I know where I want to end up with this car; it's getting from here to there that I don't know about. There's a huge difference between putting a car back to specs in a service manual and creating a unique mutant. Without you folks being willing to share what you know, I'd have been lost down any of multiple blind alleys by now.

OneMoreTime 09-20-2006 04:48 PM

Grouch,
What I would do is take the springs completely out and then block the chassis at the finished ride height..Then I can see just what I need to do to get there from here..

the minum ride height that I will use is the height of the tire sidewall..If you are planning on using some of those 35 or 40 series tires then the car winds up with about 2-3 inches of ground clearance..Plenty low enough for even the most hard core low rider..with a 70-75 series tire you will have about 7" of ground clearance..

Now if you are using coil overs the distance between mounting points is 12" on the front and 14" on the rears..

You can go to stock car products.com and get the springs that you need for reasonable last time I checked..and check out their tech on chassis setup as it is very educational....

Also if you can find any of the books by Carroll Smith on suspension and chassis they are well worth the money..try Steve Smith autosports.com for those..

Sam

home brew 09-20-2006 05:20 PM

The Knowledge Base has a huge amount of info on suspensions. Here a link to the "Common Suspension Discussions":

http://hotrodders.com/kb/suspension-...uspension.html

grouch 09-20-2006 09:51 PM

Thanks home brew. I had missed that "rear axle to frame clearance" thread and it's just what I need to know. The original has a lot of suspension travel as well as a lot of ground clearance.

It looks like Deuce has about 4" in that C'd frame in his journal and that's also what was mentioned in that thread. Even when the body was on the frame, this Olds had almost double that much clearance to the stop. With the body off, it has 9" from axle to the rubber bumper and 12" from axle to the frame. (The rubber stop is positioned on the forward sloping part of the frame). This is encouraging.

I remember the first time I drove the Olds, it was remarkable how much that suspension absorbed. There is a set of railroad tracks in Leitchfield, KY that used to eat tourists' cars, before they fixed it. You go up a hump of about a car length and it suddenly flattens out to go over the tracks. There was nothing between the tracks but crumbled asphalt. Natives going into town would crawl over the tracks. Tourists heading out toward the lake would launch up that hump and slam down between the tracks. That Olds simply rose up and settled, no matter which way you went. It kind of wallowed side to side in the rear if you hit the tracks at an angle. Highways and travel patterns have changed a lot since its era.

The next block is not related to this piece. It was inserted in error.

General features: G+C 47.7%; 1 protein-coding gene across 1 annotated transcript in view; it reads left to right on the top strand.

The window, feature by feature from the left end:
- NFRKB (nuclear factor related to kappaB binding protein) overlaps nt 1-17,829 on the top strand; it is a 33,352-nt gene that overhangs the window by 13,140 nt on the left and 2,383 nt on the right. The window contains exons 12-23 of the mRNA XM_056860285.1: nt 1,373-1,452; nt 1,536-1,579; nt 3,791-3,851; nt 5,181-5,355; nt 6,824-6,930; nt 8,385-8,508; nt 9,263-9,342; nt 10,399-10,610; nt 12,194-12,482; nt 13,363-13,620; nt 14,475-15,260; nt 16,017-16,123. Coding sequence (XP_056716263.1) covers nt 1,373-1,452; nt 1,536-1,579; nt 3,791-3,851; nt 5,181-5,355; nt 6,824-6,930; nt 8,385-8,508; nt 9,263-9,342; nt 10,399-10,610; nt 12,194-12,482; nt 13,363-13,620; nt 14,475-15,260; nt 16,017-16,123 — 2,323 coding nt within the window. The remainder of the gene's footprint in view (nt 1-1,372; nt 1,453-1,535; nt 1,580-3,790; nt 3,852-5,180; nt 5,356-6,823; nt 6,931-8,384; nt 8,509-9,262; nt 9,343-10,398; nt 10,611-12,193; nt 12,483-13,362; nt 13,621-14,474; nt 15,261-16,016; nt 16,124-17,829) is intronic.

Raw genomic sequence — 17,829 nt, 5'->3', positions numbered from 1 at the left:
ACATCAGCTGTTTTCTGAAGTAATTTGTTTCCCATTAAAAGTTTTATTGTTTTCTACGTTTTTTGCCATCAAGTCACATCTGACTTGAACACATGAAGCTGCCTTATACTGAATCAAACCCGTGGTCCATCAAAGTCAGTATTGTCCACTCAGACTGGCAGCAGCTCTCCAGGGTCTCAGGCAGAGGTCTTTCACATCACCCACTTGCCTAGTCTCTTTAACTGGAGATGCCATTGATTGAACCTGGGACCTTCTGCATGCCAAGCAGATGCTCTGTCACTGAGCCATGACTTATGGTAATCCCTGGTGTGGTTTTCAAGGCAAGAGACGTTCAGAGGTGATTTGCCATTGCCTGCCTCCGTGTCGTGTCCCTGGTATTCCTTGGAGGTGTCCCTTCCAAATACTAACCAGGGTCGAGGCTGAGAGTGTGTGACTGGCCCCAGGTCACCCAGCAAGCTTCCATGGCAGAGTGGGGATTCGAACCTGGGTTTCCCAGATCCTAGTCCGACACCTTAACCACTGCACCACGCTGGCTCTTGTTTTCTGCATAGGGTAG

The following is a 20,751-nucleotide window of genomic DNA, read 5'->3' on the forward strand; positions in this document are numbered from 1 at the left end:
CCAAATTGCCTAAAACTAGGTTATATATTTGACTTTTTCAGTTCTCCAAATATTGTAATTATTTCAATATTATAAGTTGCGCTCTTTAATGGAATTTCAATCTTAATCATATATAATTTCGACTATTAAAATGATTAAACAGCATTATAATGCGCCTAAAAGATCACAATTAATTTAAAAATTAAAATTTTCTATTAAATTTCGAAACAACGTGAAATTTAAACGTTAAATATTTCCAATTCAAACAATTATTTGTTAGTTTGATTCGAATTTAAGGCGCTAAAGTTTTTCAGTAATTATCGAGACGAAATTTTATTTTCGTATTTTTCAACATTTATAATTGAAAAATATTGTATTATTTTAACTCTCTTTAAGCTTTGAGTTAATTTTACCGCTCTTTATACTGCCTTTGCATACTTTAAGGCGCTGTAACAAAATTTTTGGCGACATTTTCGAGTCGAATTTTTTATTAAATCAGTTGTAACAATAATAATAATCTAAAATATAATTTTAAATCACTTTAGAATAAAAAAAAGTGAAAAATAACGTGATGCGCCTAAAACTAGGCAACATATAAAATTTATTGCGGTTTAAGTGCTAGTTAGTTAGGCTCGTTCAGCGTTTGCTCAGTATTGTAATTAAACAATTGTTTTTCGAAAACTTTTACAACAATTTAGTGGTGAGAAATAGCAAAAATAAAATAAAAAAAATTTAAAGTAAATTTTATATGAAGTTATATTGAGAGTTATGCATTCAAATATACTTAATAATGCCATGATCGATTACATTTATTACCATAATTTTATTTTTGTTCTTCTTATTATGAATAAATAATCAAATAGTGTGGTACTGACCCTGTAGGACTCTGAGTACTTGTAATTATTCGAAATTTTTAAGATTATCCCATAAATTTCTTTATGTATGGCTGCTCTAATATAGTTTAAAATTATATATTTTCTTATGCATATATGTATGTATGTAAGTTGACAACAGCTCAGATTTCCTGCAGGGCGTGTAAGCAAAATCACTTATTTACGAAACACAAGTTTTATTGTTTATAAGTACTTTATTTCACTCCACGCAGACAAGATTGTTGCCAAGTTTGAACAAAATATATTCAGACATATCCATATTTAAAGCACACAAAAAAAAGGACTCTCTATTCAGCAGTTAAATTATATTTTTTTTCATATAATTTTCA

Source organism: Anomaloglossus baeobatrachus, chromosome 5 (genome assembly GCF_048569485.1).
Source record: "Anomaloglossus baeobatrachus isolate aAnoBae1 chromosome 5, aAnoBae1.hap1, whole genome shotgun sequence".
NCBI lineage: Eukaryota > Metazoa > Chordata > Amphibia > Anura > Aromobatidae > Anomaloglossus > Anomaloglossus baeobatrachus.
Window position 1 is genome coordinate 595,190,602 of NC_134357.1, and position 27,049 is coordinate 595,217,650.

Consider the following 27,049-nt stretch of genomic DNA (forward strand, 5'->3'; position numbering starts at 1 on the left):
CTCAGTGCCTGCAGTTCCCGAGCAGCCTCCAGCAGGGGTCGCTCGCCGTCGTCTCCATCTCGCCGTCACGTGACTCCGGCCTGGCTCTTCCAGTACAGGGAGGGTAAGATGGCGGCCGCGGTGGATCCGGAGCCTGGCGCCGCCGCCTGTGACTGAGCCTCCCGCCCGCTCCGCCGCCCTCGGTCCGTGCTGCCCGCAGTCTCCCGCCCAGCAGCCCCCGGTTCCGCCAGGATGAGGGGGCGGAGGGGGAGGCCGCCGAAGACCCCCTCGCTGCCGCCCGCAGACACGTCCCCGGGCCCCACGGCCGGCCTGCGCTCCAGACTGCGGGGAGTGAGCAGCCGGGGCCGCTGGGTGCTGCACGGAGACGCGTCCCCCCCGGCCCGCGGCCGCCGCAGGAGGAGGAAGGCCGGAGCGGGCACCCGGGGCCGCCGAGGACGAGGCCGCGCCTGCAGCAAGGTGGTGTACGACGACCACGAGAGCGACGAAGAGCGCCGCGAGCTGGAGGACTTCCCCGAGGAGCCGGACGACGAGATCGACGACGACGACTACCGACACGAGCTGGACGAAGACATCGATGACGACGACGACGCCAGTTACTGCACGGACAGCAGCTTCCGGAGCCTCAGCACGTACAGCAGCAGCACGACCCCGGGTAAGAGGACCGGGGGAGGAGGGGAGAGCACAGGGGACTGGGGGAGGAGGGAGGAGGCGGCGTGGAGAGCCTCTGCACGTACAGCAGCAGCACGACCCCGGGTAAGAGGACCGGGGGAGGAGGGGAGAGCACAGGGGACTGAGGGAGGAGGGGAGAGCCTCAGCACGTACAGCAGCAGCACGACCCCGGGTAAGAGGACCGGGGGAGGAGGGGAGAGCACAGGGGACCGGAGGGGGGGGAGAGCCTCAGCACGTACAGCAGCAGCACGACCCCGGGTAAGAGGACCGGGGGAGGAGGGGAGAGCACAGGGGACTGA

BillyShope 09-21-2006 08:03 AM

Quote:

Originally Posted by grouch
The weight of the car means it will never be a sports car....

As someone has already pointed out, you already have a suspension layout similar to the NASCAR Cup cars. With approximately the same weight and CG height, there's no reason why the car can't be made to handle. Of course, if you want it to handle like a sports car, you have to accept the same level of harshness. Even a stock Miata has a harsher ride than a conventional car.

Frisco 09-21-2006 08:35 AM

Quote:

Originally Posted by grouch
Do I need to mess with the basic original design of the rear suspension on a '49 Olds?

The goal is to have a car that's fun to drive occasionally, not a daily driver nor a dragster. The weight of the car means it will never be a sports car, so I'm not going to try to get it to corner like one. The heavy frame and lots of space up front begs for an engine with lots of torque, so I'll have to beef up that rear end.

Other than the differential and shocks, what's wrong (and what's right) with the original design? The radius arms(?) in the attached image are about 45 inches long.

I intend to make a 5" to 7" drop. The thing had 8-1/2" clearance under the differential, originally! Can this drop be achieved with this design, getting the differential up higher into the step of the frame, so that at normal ride height the frame itself is the lowest part of the car? Will that result in a ride so harsh it won't be a decent cruiser any more?

Thanks!


Here are a few thoughts from me. Back in 1959 I owned a '50 Olds Coupe. It had a '56 Olds engine, '38 Cad/LaSalle trans with Corvette shift linkage. Suspension was basically stock except for cut coils in the front to lower it about 3". I ran the largest rear tires I could get at that time (8.20-15) and the rear wheel wells were radiused (Full radius). You might consider this for ease of rear wheel removal if you do lower the car as much as you mentioned. That car rode great and although I never tried any high speed type road racing, it handled very nicely. I did have new shocks on it.